Singapore — According to a new report, on average, 66% of consumers reported expecting to be able to decline to share any personal data without compromising on the level of service received as brands will face increasing challenges in incentivising consumers to part with their personal data. The scope of the report spanned 14 Asia Pacific countries with over 20,000 respondents between the ages of 16 and 64 and aimed to showcase how consumers feel and respond to brands accessing their data. The report was conducted and shared by Dentsu Data Consciousness Project.
Another report finding was that 64% of the respondents are happy to share their health data for medical research and 58% are willing to have their carbon footprint tracked to help the fight against climate change.
Meanwhile, 72% feel that organisations will need to demonstrate higher standards of ethical behaviour as far as personal data is concerned. Additionally, 74% believe that the government needs to play a bigger role in regulating the use of personal data by companies.
The study also showed that people are likely to continue to be willing to share their data, including sensitive personal data, in situations where there are specific benefits to be gained or where there would be a positive societal impact.
For Gen X and Gen Y, discounts on food in exchange for food delivery history and travel offers in exchange for travel history were among the most valued benefits, while outcomes that advanced peoples’ personal sense of purpose were also consistently favoured. 64% are happy to share their health data for medical research and 58% are willing to have their carbon footprint tracked to help the fight against climate change.
Christine McKinnon, head of business intelligence of dentsu Solutions, shared, “Brands need to address 5 key variables: the purpose which the collected data will be used for, the benefit to the consumer in exchange for sharing that data, the consumer’s level of trust in the brand, how much control the consumer has in determining whether and what to share, and the perceived sensitivity of the data.”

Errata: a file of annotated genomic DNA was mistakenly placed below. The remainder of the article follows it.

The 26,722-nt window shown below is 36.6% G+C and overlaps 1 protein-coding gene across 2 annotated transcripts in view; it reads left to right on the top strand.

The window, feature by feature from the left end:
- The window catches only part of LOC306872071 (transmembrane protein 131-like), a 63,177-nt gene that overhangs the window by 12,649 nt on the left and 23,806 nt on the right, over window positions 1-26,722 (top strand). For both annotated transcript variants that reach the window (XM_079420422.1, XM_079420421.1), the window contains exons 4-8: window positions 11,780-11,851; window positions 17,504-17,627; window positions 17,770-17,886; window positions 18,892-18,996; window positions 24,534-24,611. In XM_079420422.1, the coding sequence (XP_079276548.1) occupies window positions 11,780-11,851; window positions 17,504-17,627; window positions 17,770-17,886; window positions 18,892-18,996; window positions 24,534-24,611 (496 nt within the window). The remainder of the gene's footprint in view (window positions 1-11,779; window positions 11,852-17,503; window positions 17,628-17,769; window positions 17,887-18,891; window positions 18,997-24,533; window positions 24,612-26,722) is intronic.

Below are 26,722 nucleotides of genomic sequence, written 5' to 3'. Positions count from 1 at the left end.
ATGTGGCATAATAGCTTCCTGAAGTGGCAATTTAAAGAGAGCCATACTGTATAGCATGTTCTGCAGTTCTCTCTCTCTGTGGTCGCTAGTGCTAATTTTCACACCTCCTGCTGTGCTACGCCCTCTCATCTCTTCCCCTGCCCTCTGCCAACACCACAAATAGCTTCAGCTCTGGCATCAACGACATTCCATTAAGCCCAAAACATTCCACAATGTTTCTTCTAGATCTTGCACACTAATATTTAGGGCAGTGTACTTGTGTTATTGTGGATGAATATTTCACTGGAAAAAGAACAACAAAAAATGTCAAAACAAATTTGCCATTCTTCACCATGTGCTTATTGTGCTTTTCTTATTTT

The study also explored countries’ ‘data cultures’. It mapped markets according to their relative openness towards technology, and their attitudinal bias between ‘dataism’ and ‘humanism’. Dataism posits that only by being data-led can we advance further and faster. Humanism rests on the belief that we should never let technology lead in an unfettered manner. As an overall trend, a skew towards dataism went hand in hand with greater openness to technological change.
Regardless of nationality, concerns around the opacity of how brands use their data and potential misuse of personal data were significant across the board. 62% of respondents do not know how their personal data is being used. 72% feel that organisations will need to demonstrate higher standards of ethical behaviour as far as personal data is concerned. 74% believe that the government needs to play a bigger role in regulating the use of personal data by companies.
Conducted in Q4 2021, this is among the most contextualised survey done on attitudes toward data privacy in the region. Findings have direct relevance to multiple industry verticals as respondents were asked about their willingness to share their data in highly specific ”micro-contexts”.